Yentl: Director’s Extended Edition

Back in the early 80s when this film was made director/actor/screenwriter/producer Barbra Streisand was blazing a path for women. Never before had a woman had her hands in so many pies when it came to the making of a film. She was totally responsible for what appeared onscreen and never before had such faith/trust been placed in a woman. Barbra Streisand should be applauded for what she did for women in film to come.

This is a story of a young woman named Yentl who risks everything because of her desire to learn. At the turn of the 20th century in Eastern Europe, after her beloved father (Nehemiah Persoff – The Last Temptation of Christ, An American Tale), who had been secretly teaching his daughter the Torah, dies, the young Jewish woman leaves her city and begins mascarading as a young man in order to continue her education. Taking the name of Anshel (Barbra Streisand – Meet the Fockers, The Prince of Tides) she enters the yeshiva, which is forbidden to women, in order to continue her education.

There she meets fellow student Avigdor (Mandy Pantikin – from television's Criminal Mind) and they become close friends. Avigdor has no idea, nor does anyone else, that Anshel is really a woman. Anshel soon distinguishes herself/himself as the strongest student at the yeshiva.

A difficult situation arises that threatens to jeopardize Yentl's position at the yeshiva. She finds herself falling in love with Avigdor, who is engaged to Hadass (Amy Irving – Tuck Everlasting, Traffic). This becomes a sticky threesome.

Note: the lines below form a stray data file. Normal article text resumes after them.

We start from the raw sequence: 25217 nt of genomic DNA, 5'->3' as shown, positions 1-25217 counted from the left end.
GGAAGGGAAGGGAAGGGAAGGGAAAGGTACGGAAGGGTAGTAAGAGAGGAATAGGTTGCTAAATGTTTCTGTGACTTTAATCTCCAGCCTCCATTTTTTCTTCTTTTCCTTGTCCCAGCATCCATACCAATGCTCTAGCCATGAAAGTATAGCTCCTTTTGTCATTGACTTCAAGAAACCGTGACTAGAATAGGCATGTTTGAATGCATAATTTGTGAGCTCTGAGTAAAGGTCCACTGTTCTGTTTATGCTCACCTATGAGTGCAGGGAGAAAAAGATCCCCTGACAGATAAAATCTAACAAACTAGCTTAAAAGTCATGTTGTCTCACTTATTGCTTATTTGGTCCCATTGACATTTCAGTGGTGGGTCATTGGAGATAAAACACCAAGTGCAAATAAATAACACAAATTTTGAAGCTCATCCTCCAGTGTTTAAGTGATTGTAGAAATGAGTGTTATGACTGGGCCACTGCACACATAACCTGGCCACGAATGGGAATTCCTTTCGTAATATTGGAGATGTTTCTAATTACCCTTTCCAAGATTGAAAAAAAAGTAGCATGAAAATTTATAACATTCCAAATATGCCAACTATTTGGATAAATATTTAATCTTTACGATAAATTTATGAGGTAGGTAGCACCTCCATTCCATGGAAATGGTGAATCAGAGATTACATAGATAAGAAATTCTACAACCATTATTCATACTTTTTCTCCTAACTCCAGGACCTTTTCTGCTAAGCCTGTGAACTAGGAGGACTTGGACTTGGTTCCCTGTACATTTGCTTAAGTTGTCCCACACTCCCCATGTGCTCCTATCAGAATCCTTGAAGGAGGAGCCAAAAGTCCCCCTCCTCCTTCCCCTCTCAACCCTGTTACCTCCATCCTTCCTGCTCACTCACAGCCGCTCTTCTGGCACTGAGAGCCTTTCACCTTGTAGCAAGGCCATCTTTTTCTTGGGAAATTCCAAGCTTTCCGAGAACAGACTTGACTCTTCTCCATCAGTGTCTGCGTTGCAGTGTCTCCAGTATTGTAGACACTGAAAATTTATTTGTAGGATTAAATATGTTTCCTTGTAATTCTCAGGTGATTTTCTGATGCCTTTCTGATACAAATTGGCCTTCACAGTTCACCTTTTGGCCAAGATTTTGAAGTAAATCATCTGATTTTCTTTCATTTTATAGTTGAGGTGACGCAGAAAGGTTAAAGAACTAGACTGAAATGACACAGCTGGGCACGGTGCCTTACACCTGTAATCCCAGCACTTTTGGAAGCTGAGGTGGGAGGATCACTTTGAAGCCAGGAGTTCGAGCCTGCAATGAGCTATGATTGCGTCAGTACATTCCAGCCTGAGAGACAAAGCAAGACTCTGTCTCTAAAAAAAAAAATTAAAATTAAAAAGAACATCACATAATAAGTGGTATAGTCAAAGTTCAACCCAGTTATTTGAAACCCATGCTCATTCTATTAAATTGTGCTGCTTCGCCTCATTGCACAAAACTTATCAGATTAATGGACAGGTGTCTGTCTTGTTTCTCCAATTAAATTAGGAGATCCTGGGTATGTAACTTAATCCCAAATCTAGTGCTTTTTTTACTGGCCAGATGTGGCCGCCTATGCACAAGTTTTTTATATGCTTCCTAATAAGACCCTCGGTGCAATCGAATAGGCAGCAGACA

In her first film as a director, the eye for detail that Barbra Streisand brings to everything in her life is apparent in every frame of this wonderful film. It is completely a personal film for Streisand and she brings her strength, passion and intelligence to it.

Wonderful as a director and an actor the strength of her performance is her marvellous singing voice and all it brings to the story. Through her voice you get an insight into the character I'm not sure any other actor could have brought. Her voice and the songs really effectively tell the story.

Yentl is the type of film that can be enjoyed regardless of age, gender, culture, religion or background. Its themes are important and universal. Its story poignant and funny. The story of a woman who fought against a man's world is still relevant today.

Special Features:
-Theatrical and extended version
-Deleted scenes
-An Introduction by Barbra Streisand
-The Director's Reel
-The Rehearsal Process
-Deleted Songs – Storyboard Sequences

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